Too many calories and too little activity. Those are the two main contributors to childhood obesity, according to the Mayo Clinic. So, if you want to help your child maintain a healthy weight, a diet rich in whole grains, fruits and vegetables, lean meats, fish, poultry, and beans is a good start. But physical activity is just as important.
Children need 60 minutes of moderate to vigorous exercise every day to maintain a healthy weight. The bulk of that should be aerobic – brisk walking, running, swimming, dancing. But activities to strengthen the heart, lungs, and muscles and improve bone strength are also important. Here are ten great ways to get your kids moving, while enjoying some quality time with them.
1. Check out Let’s Move!
Michelle Obama’s healthy eating and exercise initiative begins with simple goals. On the activity side: 60 minutes of physical activity a day, at least 5 days a week. How do you get to sixty? One recommendation is to keep a household log, with the goal of limiting screen time to less than two hours a day. If kids are going to be in front of the computer or TV for long stretches, encourage them to break up the time with exercise. That could be jumping jacks, dancing, or sit-ups during commercials. After dinner is particularly important. A regular walk, bike ride, or trip to the park is a great alternative to TV time. And, if you’re running a nearby errand, don’t hop in the car: Walk.
2. Join a walking club
Walking doesn’t have to be a solitary thing. The Alliance for a Healthier Generation’s Healthy School Program encourages kids to walk during recess, before and after school, and during activity breaks. In one model program, students in the Garden City School District in Kansas track their progress with Popsicle sticks and punch cards. Once they achieve specific mileage goals, they receive, tokens, t-shirts, footballs or basketballs, and other recognition and prizes. Physical activity becomes an inclusive, social experience.
3. Watch a fitness video series
A lot of fitness ideas for children presume good weather. But on rainy days or in winter, it is hard to play outside. The Fit for a Healthy Generation video collection, which includes a number of 3-5 minute videos created by fitness celebrities, can be a nice alternative. From fitness training with Bob Harper, a featured trainer on the Biggest Loser, to Fitness Party with Zumba, there is a lot here to ward off the indoor blues.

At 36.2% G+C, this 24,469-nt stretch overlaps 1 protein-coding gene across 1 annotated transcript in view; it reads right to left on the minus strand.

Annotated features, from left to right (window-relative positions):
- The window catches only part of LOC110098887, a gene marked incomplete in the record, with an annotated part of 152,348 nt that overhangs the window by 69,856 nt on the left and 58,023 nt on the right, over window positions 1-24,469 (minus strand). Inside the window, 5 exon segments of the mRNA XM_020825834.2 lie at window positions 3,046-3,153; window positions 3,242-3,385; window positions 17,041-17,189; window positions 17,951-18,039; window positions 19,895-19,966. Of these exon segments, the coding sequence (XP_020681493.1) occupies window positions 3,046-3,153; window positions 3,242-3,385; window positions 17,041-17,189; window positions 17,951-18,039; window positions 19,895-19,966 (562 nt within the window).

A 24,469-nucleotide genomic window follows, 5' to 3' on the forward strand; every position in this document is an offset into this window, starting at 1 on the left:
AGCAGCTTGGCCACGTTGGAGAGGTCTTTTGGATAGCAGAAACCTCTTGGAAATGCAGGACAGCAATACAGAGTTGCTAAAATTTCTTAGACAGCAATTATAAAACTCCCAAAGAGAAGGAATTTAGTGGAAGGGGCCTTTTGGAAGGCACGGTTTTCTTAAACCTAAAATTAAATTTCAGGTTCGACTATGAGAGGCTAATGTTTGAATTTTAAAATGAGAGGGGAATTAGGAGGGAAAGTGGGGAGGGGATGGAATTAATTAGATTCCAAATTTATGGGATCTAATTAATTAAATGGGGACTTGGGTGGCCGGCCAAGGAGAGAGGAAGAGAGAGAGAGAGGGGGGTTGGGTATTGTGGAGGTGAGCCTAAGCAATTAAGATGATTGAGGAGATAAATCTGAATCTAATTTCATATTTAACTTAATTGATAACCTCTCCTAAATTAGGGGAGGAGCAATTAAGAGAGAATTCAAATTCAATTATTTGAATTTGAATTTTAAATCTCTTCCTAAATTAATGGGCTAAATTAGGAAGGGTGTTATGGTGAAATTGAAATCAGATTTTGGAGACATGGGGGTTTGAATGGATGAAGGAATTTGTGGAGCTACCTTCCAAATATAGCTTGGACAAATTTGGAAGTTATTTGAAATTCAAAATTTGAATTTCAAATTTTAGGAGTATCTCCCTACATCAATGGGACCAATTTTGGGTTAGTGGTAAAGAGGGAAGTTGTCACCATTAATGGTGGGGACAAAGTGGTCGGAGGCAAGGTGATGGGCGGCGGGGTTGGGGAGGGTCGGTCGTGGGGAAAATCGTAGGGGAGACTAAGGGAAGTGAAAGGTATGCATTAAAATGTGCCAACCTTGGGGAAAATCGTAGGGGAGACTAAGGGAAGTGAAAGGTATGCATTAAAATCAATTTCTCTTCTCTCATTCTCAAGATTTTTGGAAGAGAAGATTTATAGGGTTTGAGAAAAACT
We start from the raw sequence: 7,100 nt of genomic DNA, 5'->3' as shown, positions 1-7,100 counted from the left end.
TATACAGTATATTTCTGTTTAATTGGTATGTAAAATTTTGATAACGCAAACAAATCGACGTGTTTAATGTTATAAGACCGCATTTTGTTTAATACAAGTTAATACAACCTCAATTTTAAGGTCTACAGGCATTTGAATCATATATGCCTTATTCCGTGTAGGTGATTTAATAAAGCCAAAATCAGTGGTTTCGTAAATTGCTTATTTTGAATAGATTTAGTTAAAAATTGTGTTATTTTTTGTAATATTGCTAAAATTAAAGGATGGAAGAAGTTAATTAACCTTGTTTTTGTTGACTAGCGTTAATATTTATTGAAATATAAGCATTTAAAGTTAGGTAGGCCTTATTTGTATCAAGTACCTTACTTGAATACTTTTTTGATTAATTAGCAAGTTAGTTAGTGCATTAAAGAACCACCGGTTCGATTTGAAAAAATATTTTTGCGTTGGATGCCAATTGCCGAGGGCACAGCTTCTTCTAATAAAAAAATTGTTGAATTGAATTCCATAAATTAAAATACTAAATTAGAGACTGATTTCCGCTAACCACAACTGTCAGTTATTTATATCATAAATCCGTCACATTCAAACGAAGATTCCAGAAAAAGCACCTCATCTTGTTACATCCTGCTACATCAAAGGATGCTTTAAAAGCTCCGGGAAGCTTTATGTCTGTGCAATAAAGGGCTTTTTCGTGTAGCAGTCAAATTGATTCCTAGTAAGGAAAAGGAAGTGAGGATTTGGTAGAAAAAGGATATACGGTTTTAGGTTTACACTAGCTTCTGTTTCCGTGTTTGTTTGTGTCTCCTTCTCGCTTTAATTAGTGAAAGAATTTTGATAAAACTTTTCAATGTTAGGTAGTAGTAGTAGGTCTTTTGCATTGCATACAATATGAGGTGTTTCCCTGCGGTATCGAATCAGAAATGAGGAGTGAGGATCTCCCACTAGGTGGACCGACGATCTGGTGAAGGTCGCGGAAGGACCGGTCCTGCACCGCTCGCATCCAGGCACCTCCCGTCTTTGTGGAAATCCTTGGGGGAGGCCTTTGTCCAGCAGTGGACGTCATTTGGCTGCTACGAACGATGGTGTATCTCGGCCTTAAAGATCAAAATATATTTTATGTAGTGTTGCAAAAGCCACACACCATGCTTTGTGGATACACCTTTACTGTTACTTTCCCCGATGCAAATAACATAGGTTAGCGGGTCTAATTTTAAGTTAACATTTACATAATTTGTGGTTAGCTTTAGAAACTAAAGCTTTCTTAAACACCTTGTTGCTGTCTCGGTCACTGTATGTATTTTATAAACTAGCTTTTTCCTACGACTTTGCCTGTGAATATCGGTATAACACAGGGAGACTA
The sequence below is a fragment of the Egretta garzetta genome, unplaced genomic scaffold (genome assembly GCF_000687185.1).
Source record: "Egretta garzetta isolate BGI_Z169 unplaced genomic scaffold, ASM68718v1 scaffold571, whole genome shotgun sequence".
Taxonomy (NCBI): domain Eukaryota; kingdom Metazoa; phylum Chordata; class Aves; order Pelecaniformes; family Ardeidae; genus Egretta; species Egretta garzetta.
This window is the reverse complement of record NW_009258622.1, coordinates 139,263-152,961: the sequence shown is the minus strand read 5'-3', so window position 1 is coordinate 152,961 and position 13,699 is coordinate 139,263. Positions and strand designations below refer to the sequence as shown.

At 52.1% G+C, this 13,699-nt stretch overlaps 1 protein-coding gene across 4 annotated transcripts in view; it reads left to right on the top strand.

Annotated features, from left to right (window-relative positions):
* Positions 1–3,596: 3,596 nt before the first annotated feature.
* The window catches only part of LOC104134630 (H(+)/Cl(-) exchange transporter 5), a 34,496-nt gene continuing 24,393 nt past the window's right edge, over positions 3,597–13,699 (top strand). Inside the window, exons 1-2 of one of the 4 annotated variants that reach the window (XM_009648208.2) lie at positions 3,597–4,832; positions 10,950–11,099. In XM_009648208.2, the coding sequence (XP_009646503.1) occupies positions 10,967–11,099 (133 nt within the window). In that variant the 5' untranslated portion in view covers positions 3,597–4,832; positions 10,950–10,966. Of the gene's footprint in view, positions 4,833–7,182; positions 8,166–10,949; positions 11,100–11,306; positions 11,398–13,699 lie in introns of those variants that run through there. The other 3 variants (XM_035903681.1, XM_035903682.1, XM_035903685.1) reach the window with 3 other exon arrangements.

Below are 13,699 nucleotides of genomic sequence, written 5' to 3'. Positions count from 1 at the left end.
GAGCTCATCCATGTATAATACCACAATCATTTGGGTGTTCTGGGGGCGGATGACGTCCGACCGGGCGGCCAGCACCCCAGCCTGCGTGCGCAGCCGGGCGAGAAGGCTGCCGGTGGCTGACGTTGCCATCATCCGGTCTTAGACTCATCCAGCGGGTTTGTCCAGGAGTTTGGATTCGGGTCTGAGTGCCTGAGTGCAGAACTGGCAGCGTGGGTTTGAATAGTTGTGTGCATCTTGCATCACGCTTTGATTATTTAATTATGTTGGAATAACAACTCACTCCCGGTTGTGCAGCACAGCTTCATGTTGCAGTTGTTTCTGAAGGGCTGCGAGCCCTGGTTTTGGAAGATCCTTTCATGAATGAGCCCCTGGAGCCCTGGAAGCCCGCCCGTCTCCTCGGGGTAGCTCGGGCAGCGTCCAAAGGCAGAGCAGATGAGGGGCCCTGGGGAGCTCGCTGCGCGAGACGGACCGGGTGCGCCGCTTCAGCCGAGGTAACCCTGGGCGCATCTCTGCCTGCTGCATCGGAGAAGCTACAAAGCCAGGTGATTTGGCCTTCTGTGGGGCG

4. Sweat through a playground workout
Parents magazine has a nice article on how to turn a schoolyard playground into a full-body workout circuit. It walks you through hanging crunches on monkey bars, cross kicks on swings, park bench dips, and slide climbs. The Daily Mom blog offers a similar workout catered adults. Here you’ll find bench jumps, incline planks, dips, and perimeter lunges. Dial these in and you’ll have a workout for everyone.
5. Throw a dance party
Nothing is as sure to get my two-year-old moving as listening to bass-heavy dance tracks on Pandora. We’ll clear the furniture and toys, get out a marimba and egg shaker, and do our best Saturday Night Fever. Not only does dancing help children get exercise, it also helps with language development and coordination. Plus, it’s just fun to watch a spinning toddler try to imitate John Travolta.
6. Make a family fitness plan
Goals inspire action. Make a plan with your family. Decide whether you’ll log exercise minutes, rotate through a weekly list of activities, or use a pedometer to track steps. Keep in mind exercise doesn’t have to be lifting weights or doing wind sprints. Gardening, sweeping dust bunnies, or chasing a hula hoop are all great ways to get kids active. You can find a number of great ideas here in Parents, Skinny Ms., and Fit Family Together.
7. Enroll in a kids’ gym
Ten children’s fitness franchises recently made Entrepreneur magazine’s Franchise 500 list. Topping the list are i9 Sports, Gymboree Play & Music, and The Little Gym. Many offer tumbling equipment and structured classes in music, dance, gymnastics and sports. The goal is not just for children to shed calories but also to foster their emotional and cognitive development.
8. Sign up for Lil’ Kickers
Similar to a kid’s gym, but more focused in its approach is Lil’ Kickers. With more than 100 locations in 28 states and 237,000 children enrolled, the growing indoor soccer program uses structured exercises and fun diversions to help kids learn how to play soccer, while encouraging youth development. After 45 minutes of Lil’ Kickers and beans, fruit, and rice, my son checks out for a 2:30 hour nap.
9. Take on a playground cluster
As the Washington Post’s Danielle Douglas-Gabriel writes, these fitness-oriented children’s playgrounds are “not your average swing-and-slide sets; they’re more like mini-military training grounds in crayon colors.” Varying in size, playground clusters often feature at least six components, including balance beams, parallel bars, sit-up benches, and chin-up bars. They’re designed to work all elements of fitness, from aerobic fitness to muscular strength and stamina.
10. Get locally active
An important study of more than 3,000 children living in southern California found that those who lived closer to parkland and recreational programs had much lower Body Mass Index (BMI) at 18 years of age than comparable children who lived further away. Some cities are aware of such studies and responding progressively. Miami Dade County developed an Open Space Master Plan that ensures that every resident is within a 5-minute walking or biking distance from a neighborhood park, recreation center, or civic space. If you recognize a need for more ways for kids (or adults) to get active in your community, be an agent for change.